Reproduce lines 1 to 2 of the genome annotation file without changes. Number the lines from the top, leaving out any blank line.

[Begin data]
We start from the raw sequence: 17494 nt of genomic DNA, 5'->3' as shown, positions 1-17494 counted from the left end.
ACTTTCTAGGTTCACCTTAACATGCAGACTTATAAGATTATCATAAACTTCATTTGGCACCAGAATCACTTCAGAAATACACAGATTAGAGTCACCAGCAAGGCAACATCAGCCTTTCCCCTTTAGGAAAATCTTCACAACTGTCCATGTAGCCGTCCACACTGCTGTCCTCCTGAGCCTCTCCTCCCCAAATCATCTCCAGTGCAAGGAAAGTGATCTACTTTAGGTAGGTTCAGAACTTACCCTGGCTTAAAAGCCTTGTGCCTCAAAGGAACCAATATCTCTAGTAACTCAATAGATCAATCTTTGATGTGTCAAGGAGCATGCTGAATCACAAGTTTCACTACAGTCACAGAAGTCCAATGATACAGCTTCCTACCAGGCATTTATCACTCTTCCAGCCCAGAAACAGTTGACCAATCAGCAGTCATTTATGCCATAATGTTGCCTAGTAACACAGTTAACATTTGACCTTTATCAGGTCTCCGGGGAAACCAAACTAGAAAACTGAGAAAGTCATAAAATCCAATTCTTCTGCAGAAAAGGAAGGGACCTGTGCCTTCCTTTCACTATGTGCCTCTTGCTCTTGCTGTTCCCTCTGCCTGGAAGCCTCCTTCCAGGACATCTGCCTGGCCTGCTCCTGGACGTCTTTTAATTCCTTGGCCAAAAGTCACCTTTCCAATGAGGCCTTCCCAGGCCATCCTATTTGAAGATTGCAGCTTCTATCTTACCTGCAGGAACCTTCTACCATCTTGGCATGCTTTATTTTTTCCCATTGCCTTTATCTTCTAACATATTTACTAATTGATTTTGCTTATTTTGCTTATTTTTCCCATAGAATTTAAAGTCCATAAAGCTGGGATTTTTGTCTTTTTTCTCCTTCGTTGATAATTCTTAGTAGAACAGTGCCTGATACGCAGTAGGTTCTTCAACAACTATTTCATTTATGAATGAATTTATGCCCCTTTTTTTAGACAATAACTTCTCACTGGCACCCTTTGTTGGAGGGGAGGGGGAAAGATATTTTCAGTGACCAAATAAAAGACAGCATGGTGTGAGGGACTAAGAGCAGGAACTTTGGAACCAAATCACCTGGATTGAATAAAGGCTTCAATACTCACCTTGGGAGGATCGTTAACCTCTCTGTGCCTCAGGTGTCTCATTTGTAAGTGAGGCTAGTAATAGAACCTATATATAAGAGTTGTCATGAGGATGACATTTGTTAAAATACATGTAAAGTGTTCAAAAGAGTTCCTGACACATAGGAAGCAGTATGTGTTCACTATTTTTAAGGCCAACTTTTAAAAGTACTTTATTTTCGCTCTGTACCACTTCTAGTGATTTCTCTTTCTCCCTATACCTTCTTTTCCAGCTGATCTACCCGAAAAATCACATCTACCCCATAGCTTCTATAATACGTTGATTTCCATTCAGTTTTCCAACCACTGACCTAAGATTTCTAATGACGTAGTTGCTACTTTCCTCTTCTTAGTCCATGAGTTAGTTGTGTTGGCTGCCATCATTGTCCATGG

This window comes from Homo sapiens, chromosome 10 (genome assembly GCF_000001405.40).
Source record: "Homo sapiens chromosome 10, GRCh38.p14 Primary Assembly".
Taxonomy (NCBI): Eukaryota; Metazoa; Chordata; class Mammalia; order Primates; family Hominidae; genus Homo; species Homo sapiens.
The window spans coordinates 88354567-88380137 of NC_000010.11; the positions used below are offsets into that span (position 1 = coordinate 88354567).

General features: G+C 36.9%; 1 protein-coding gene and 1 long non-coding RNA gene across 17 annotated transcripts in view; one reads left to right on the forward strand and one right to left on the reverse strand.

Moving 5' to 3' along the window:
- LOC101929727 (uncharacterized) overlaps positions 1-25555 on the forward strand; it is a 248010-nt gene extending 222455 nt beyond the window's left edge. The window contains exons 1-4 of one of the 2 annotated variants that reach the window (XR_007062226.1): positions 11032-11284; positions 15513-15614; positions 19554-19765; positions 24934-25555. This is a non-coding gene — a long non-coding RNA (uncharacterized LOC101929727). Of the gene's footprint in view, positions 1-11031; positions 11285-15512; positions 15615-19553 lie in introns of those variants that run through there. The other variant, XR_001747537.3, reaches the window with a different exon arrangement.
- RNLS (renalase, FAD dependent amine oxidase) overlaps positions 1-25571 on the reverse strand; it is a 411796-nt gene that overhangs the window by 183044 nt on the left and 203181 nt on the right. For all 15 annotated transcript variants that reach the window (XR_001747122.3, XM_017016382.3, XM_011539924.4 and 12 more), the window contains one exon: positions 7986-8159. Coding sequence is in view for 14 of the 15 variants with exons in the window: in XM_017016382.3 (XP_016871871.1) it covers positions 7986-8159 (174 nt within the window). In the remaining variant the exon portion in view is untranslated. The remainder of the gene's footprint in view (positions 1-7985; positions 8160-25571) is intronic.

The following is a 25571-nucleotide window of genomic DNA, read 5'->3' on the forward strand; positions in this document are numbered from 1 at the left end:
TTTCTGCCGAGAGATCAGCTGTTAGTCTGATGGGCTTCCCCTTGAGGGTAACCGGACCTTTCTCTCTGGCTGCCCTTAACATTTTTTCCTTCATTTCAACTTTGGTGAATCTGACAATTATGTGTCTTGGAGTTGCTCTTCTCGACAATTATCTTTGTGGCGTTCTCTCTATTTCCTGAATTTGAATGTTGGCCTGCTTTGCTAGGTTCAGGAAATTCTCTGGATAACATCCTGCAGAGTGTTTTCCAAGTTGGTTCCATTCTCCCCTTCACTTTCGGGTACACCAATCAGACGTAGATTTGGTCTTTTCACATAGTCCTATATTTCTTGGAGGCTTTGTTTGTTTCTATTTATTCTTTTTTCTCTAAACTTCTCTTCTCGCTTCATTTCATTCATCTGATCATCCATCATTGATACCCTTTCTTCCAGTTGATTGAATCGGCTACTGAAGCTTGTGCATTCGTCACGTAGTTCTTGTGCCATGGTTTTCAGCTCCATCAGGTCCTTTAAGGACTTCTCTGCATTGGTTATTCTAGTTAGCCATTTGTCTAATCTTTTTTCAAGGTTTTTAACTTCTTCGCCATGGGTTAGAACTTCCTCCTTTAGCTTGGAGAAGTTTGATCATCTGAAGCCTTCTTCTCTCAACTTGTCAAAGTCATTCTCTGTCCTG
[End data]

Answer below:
We start from the raw sequence: 17494 nt of genomic DNA, 5'->3' as shown, positions 1-17494 counted from the left end.
ACTTTCTAGGTTCACCTTAACATGCAGACTTATAAGATTATCATAAACTTCATTTGGCACCAGAATCACTTCAGAAATACACAGATTAGAGTCACCAGCAAGGCAACATCAGCCTTTCCCCTTTAGGAAAATCTTCACAACTGTCCATGTAGCCGTCCACACTGCTGTCCTCCTGAGCCTCTCCTCCCCAAATCATCTCCAGTGCAAGGAAAGTGATCTACTTTAGGTAGGTTCAGAACTTACCCTGGCTTAAAAGCCTTGTGCCTCAAAGGAACCAATATCTCTAGTAACTCAATAGATCAATCTTTGATGTGTCAAGGAGCATGCTGAATCACAAGTTTCACTACAGTCACAGAAGTCCAATGATACAGCTTCCTACCAGGCATTTATCACTCTTCCAGCCCAGAAACAGTTGACCAATCAGCAGTCATTTATGCCATAATGTTGCCTAGTAACACAGTTAACATTTGACCTTTATCAGGTCTCCGGGGAAACCAAACTAGAAAACTGAGAAAGTCATAAAATCCAATTCTTCTGCAGAAAAGGAAGGGACCTGTGCCTTCCTTTCACTATGTGCCTCTTGCTCTTGCTGTTCCCTCTGCCTGGAAGCCTCCTTCCAGGACATCTGCCTGGCCTGCTCCTGGACGTCTTTTAATTCCTTGGCCAAAAGTCACCTTTCCAATGAGGCCTTCCCAGGCCATCCTATTTGAAGATTGCAGCTTCTATCTTACCTGCAGGAACCTTCTACCATCTTGGCATGCTTTATTTTTTCCCATTGCCTTTATCTTCTAACATATTTACTAATTGATTTTGCTTATTTTGCTTATTTTTCCCATAGAATTTAAAGTCCATAAAGCTGGGATTTTTGTCTTTTTTCTCCTTCGTTGATAATTCTTAGTAGAACAGTGCCTGATACGCAGTAGGTTCTTCAACAACTATTTCATTTATGAATGAATTTATGCCCCTTTTTTTAGACAATAACTTCTCACTGGCACCCTTTGTTGGAGGGGAGGGGGAAAGATATTTTCAGTGACCAAATAAAAGACAGCATGGTGTGAGGGACTAAGAGCAGGAACTTTGGAACCAAATCACCTGGATTGAATAAAGGCTTCAATACTCACCTTGGGAGGATCGTTAACCTCTCTGTGCCTCAGGTGTCTCATTTGTAAGTGAGGCTAGTAATAGAACCTATATATAAGAGTTGTCATGAGGATGACATTTGTTAAAATACATGTAAAGTGTTCAAAAGAGTTCCTGACACATAGGAAGCAGTATGTGTTCACTATTTTTAAGGCCAACTTTTAAAAGTACTTTATTTTCGCTCTGTACCACTTCTAGTGATTTCTCTTTCTCCCTATACCTTCTTTTCCAGCTGATCTACCCGAAAAATCACATCTACCCCATAGCTTCTATAATACGTTGATTTCCATTCAGTTTTCCAACCACTGACCTAAGATTTCTAATGACGTAGTTGCTACTTTCCTCTTCTTAGTCCATGAGTTAGTTGTGTTGGCTGCCATCATTGTCCATGG